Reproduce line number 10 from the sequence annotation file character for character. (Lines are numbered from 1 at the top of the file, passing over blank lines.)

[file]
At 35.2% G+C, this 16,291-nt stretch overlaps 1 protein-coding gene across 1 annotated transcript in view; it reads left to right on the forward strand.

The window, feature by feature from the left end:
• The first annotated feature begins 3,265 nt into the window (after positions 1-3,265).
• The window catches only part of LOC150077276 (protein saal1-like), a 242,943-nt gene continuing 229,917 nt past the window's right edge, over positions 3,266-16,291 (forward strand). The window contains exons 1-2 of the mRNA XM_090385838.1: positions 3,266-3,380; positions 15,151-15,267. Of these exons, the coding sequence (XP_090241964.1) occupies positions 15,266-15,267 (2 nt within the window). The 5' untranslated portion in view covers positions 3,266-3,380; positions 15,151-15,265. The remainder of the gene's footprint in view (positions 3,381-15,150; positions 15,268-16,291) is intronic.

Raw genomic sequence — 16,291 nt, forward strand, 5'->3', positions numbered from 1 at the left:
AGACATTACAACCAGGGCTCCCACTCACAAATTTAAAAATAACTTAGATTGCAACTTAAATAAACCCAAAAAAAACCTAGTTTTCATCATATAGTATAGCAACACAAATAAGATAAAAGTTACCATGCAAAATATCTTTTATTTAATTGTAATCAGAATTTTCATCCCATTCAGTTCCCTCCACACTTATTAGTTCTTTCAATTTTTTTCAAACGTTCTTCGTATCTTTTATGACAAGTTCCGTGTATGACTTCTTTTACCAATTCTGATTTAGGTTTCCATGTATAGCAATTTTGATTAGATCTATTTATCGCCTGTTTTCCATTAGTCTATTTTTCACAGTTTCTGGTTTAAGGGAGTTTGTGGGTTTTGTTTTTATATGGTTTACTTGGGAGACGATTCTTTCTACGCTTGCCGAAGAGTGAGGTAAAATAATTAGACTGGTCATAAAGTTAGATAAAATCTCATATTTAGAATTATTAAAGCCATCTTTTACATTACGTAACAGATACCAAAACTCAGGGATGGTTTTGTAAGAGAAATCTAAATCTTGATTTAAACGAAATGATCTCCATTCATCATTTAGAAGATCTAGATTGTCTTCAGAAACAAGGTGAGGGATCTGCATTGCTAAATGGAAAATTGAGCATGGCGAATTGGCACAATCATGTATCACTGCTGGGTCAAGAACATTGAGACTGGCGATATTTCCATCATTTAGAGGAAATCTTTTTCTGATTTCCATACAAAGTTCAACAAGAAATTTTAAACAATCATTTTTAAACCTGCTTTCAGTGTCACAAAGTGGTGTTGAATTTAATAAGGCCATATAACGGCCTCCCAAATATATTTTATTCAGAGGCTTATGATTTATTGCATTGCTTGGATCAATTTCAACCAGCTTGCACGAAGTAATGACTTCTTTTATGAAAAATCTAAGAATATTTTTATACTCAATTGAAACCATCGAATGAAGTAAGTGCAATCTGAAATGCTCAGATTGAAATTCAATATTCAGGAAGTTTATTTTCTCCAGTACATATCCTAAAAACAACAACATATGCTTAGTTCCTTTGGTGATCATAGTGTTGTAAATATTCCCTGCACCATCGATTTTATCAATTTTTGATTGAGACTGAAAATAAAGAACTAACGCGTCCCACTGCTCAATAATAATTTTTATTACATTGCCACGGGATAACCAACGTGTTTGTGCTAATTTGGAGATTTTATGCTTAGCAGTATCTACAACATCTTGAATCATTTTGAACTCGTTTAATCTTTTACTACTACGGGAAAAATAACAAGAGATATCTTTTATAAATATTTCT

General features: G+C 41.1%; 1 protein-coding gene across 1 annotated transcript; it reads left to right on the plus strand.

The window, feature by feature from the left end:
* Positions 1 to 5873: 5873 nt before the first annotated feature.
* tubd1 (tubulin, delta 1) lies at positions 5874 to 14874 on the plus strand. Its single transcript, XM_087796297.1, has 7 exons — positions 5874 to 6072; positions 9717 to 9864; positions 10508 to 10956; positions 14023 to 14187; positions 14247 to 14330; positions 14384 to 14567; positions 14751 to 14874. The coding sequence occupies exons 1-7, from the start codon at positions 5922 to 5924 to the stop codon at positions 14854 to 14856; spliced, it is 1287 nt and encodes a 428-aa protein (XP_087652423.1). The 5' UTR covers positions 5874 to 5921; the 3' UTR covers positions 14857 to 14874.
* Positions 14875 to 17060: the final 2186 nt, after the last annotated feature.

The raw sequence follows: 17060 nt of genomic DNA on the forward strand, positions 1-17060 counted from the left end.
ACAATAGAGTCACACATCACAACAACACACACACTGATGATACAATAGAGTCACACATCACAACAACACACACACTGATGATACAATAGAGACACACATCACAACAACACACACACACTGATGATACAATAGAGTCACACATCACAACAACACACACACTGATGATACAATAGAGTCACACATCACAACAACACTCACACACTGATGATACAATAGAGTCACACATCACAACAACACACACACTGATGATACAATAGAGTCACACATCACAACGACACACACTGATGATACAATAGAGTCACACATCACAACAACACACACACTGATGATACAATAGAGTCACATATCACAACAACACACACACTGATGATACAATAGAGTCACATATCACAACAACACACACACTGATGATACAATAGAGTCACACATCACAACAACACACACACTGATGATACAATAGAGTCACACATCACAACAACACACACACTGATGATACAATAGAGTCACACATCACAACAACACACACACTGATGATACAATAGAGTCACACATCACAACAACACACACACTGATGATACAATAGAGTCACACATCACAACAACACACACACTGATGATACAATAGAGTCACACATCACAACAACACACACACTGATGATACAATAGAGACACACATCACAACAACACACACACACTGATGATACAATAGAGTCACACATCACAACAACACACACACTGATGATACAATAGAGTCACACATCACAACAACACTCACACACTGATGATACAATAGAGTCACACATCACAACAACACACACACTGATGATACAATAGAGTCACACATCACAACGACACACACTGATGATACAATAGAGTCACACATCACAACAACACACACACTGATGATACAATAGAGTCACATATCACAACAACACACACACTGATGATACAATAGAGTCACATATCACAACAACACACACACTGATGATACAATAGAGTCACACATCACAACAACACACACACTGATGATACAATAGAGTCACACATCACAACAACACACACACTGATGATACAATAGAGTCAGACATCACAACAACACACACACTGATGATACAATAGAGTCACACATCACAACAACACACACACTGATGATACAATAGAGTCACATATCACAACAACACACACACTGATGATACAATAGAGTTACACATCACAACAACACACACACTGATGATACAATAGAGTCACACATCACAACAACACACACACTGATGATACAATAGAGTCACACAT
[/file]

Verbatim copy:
* tubd1 (tubulin, delta 1) lies at positions 5874 to 14874 on the plus strand. Its single transcript, XM_087796297.1, has 7 exons — positions 5874 to 6072; positions 9717 to 9864; positions 10508 to 10956; positions 14023 to 14187; positions 14247 to 14330; positions 14384 to 14567; positions 14751 to 14874. The coding sequence occupies exons 1-7, from the start codon at positions 5922 to 5924 to the stop codon at positions 14854 to 14856; spliced, it is 1287 nt and encodes a 428-aa protein (XP_087652423.1). The 5' UTR covers positions 5874 to 5921; the 3' UTR covers positions 14857 to 14874.